By Andrei Bucaliou and Nicole Yeager
M.G. Leibowitz is the author of Hypatia at the Museum (Finishing Line Press), winner of the 2019 New Women’s Voices Chapbook Competition. Her work has appeared in Creative Nonfiction, Foundry, The Journal, and West Branch, among others. She lives in New York City.
West Branch: One of the most striking aspects of your work is the way you allow works of visual art to speak to us from the page; your poetry often seems to contain thousands of brushstrokes in each carefully considered word. What role does visual art play in your life—in terms of both your personal identity and your identity as a writer.
M.G. Leibowitz: I’m not a visual artist myself (more of a doodle-on-the-margins kind of a person), but I love paintings, photography, sculpture, etc. At the time I began writing the poems that would become Hypatia at the Museum, I was spending a lot of time—both in class and outside it—trying to understand the outer limits of what art can do.
I had taken a class on the work of the philosopher Emmanuel Levinas and was enthralled by his idea of ethics as encounter, specifically as an encounter that shapes who we are. But Levinas—and this is something not many people know—is suspicious of art. He sees it as a sort of “false transcendence,” an experience that mimics the ethical encounter in a lot of ways, but lacks the other person needed to give the experience meaning. So for him, art is an escape from our obligations to other people, a way to exist—solipsistically—outside of real time and space.
This wasn’t a new critique when Levinas made it, but it was new to me when I read his essay “Reality and its Shadow.” And I found it pretty devastating.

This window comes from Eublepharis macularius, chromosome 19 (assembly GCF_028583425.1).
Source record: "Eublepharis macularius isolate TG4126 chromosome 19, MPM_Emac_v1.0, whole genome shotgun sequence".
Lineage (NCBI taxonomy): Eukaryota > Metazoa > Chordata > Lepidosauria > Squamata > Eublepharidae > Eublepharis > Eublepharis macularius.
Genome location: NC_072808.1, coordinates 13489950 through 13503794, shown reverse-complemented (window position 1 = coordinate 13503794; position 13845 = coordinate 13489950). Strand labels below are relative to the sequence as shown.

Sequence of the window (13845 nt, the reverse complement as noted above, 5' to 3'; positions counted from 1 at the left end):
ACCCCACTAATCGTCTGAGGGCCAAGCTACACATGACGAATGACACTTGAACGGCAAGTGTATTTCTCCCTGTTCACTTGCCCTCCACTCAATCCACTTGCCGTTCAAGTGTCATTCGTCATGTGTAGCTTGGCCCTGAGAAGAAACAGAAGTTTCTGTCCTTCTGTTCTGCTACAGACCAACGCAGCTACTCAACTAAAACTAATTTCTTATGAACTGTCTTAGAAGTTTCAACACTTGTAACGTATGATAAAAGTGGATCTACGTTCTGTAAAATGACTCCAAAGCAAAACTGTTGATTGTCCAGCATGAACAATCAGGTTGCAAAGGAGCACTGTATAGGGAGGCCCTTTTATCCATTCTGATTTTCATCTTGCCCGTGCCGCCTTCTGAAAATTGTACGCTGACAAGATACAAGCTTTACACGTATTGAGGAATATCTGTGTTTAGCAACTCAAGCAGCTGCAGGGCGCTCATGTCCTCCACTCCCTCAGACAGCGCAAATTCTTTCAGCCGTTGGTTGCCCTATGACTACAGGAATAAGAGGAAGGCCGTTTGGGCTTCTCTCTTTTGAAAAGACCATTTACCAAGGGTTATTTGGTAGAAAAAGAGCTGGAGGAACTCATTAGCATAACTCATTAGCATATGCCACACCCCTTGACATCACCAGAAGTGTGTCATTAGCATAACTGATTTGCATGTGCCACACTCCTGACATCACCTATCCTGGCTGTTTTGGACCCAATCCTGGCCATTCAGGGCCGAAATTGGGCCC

That’s not to say it ever really occurred to me to, you know, stop writing poetry or enjoying art, but I did desperately want to figure out a way in which I could defend art from what I saw as a pretty cutting critique.
This was all sort of floating around in the background of my mind at the time I started working on the first poems in the collection, and I think it’s part of why I gravitated toward writing poems in conversation with other works of art. I certainly didn’t set out consciously to respond to Levinas with my poetry. It was more that I sensed my own poetry was more interesting and more vibrant when it was in dialogue with something, when it came from a kind of encounter with another work of art.
WB: In “Women on the Peat Moor,” you imagine an exchange between the women in the painting and Van der Weele, presumably the Hague School painter who influenced Van Gogh. Nowhere in the text of the poem is the painting’s creator mentioned. How do the women, Van Gogh, and Van der Weele inform this poem, and how do you, as the poet, fit into the dialogue of the poem?
MGL: While researching this painting, I stumbled across a source that mentioned that, though only two figures are visible in the scene now, Van Gogh had originally painted four. It’s been suggested that maybe the change was prompted by the advice Van der Weele had given him to limit the number of figures in his composition. There was something funny to me about this idea, almost ridiculous. Harvesting peat without heavy machinery is exhausting, demanding labor. And the fussiness of this painterly directive to limit the number of figures in a composition seems so at odds with the messy practicalities of the labor itself.
A lot of what I was trying to do with Hypatia, especially the ekphrastic poems, was to play with activity, passivity, and gender. The women depicted in Women on the Peat Moor look almost passive, their bodies shapeless and bent, almost like they themselves are peat stacks, a part of the landscape. But the painting—at least as part of Van Gogh’s larger project to “examine and draw everything that’s part of a peasant’s life”—hangs on them. It wouldn’t be at all the same painting if it showed an empty moor. And so I asked myself, well, what might the women being painted have had to say about Van der Weele’s fussy directive? And in my imagination, they were good-natured about it, but in this way that was a little patronizing, that showed them to be far more worldly than the painter, like, okay, you know and we know he’s being silly, but why not just soothe the insistent child, why not just give him what he wants?